“I got addicted. News, particularly daily news, is more addictive than crack cocaine, more addictive than heroin, more addictive than cigarettes. ”
― Dan Rather
“In the English language, it all comes down to this: Twenty-six letters, when combined correctly, can create magic. Twenty-six letters form the foundation of a free, informed society.”
― John Grogan
In all my years in television, I never lost my love for the work. Every day was exciting and new. Even though the ways we collected and reported on the news was somewhat formulaic, each story was a journey of discovery. Today, the principles that guided the journalism I was taught have shifted. Newspapers across the country are collapsing, television stations are working with skeleton crews, networks have closed bureaus around the world. The old business models no longer work and the new ones have yet to show up.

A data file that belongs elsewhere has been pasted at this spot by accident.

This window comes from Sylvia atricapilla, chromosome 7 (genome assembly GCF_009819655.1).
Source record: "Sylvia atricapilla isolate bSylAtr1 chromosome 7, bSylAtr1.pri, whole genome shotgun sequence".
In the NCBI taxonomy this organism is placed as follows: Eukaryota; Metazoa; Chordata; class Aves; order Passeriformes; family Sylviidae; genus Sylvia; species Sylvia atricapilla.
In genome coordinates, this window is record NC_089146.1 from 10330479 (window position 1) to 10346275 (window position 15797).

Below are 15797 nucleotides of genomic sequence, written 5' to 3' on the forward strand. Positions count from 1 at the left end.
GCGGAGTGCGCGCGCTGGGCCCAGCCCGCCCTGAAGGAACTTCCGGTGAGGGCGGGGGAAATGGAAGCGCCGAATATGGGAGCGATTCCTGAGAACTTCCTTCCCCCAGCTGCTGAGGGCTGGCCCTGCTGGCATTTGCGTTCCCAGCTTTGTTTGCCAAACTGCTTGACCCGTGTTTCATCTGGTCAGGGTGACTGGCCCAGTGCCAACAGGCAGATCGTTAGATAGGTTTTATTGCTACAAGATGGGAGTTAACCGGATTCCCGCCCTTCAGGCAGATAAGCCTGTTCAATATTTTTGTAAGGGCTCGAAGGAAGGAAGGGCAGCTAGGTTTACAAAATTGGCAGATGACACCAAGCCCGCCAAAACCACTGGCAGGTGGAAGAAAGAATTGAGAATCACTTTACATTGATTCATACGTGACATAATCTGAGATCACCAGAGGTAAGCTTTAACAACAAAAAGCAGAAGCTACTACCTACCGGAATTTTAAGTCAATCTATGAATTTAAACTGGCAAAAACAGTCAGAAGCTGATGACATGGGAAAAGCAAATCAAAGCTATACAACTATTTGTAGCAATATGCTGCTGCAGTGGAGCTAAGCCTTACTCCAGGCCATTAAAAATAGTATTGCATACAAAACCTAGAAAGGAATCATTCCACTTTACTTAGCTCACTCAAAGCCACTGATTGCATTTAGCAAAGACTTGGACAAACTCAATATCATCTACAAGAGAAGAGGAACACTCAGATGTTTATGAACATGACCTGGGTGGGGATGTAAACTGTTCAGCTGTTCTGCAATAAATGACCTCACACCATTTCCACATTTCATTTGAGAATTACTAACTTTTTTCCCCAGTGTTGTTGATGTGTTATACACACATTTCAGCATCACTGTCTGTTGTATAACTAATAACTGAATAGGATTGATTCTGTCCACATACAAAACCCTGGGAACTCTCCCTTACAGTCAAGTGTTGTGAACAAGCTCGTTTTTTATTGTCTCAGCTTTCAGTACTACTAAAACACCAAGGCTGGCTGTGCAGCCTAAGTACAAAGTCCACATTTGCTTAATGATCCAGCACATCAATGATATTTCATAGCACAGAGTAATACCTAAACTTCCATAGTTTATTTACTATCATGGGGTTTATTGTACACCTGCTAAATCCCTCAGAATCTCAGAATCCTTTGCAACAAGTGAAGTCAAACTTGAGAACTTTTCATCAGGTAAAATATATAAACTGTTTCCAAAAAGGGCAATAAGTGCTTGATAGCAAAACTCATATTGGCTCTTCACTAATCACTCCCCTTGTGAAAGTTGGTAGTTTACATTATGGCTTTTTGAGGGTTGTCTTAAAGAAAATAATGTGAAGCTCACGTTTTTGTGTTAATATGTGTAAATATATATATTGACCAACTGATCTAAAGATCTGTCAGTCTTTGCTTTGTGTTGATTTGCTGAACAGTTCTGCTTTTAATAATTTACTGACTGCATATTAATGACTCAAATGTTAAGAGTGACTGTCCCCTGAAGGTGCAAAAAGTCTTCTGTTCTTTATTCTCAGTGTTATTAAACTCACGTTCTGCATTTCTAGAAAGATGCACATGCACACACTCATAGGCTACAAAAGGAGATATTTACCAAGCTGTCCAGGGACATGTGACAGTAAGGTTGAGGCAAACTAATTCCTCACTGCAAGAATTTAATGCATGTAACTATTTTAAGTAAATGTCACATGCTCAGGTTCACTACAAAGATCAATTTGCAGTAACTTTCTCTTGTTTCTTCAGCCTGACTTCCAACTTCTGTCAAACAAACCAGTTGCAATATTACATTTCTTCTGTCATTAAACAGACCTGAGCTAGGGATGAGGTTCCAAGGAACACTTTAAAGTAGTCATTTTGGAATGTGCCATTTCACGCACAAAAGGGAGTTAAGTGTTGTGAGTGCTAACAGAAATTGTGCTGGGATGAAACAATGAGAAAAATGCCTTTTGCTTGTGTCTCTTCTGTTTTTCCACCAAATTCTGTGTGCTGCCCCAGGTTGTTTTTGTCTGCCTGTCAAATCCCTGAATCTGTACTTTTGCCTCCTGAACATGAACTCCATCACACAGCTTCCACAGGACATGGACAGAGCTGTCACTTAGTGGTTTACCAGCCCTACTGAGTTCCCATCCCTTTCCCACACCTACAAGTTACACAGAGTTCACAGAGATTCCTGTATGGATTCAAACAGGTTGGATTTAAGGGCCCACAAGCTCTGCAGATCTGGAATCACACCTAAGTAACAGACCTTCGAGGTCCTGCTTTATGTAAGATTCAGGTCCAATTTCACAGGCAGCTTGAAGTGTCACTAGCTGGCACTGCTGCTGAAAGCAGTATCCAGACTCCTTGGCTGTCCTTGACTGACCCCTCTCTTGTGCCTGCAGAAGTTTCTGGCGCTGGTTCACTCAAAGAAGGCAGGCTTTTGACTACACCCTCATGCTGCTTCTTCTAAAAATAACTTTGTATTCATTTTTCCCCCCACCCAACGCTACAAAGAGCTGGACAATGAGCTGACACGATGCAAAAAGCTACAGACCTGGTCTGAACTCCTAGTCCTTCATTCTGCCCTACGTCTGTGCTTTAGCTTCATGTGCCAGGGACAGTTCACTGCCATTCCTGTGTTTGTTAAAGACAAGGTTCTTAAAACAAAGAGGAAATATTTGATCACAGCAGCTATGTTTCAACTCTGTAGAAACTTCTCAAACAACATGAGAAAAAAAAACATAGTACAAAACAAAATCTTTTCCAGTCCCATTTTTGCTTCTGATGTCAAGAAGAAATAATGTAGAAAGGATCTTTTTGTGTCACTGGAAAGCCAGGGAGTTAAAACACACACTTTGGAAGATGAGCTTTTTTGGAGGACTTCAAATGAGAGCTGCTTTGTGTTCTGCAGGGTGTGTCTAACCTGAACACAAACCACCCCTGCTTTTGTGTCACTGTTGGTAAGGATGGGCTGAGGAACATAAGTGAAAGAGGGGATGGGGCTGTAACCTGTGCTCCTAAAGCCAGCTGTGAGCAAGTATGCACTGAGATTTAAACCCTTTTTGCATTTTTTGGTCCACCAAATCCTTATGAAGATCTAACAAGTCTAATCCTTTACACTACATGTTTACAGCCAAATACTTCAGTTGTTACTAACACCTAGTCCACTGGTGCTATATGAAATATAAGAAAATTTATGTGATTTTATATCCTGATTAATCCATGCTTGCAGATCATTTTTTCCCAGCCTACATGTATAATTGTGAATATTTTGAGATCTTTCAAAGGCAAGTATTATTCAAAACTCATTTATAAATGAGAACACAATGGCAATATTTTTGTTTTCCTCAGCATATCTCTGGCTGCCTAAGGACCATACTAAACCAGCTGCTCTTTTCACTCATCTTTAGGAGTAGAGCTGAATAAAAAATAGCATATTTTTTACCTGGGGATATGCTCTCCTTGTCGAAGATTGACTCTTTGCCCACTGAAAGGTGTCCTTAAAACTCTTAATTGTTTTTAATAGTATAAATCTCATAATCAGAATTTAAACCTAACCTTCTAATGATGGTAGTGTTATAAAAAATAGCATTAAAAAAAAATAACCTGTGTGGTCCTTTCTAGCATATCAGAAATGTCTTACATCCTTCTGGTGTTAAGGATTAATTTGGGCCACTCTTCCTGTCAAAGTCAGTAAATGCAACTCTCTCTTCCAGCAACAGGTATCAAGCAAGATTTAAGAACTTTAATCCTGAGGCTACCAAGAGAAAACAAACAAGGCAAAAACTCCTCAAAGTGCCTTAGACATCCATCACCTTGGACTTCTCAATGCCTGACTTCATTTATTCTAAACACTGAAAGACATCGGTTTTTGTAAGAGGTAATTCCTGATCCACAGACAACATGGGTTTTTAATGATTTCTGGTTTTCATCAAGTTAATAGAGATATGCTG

This section highlights how those changes are effecting how we view the world and where the news industry is heading. There are also links to where some of the best reporting and analysis are still taking place across a wide spectrum of belief and political ideology. If you are wondering whether politicians are stretching the facts to suit their agenda, you can verify their claims at Factcheck.org which “aims to reduce the level of deception and confusion in U.S. politics.” Snopes.com is another site that can help check whether a story is true or false.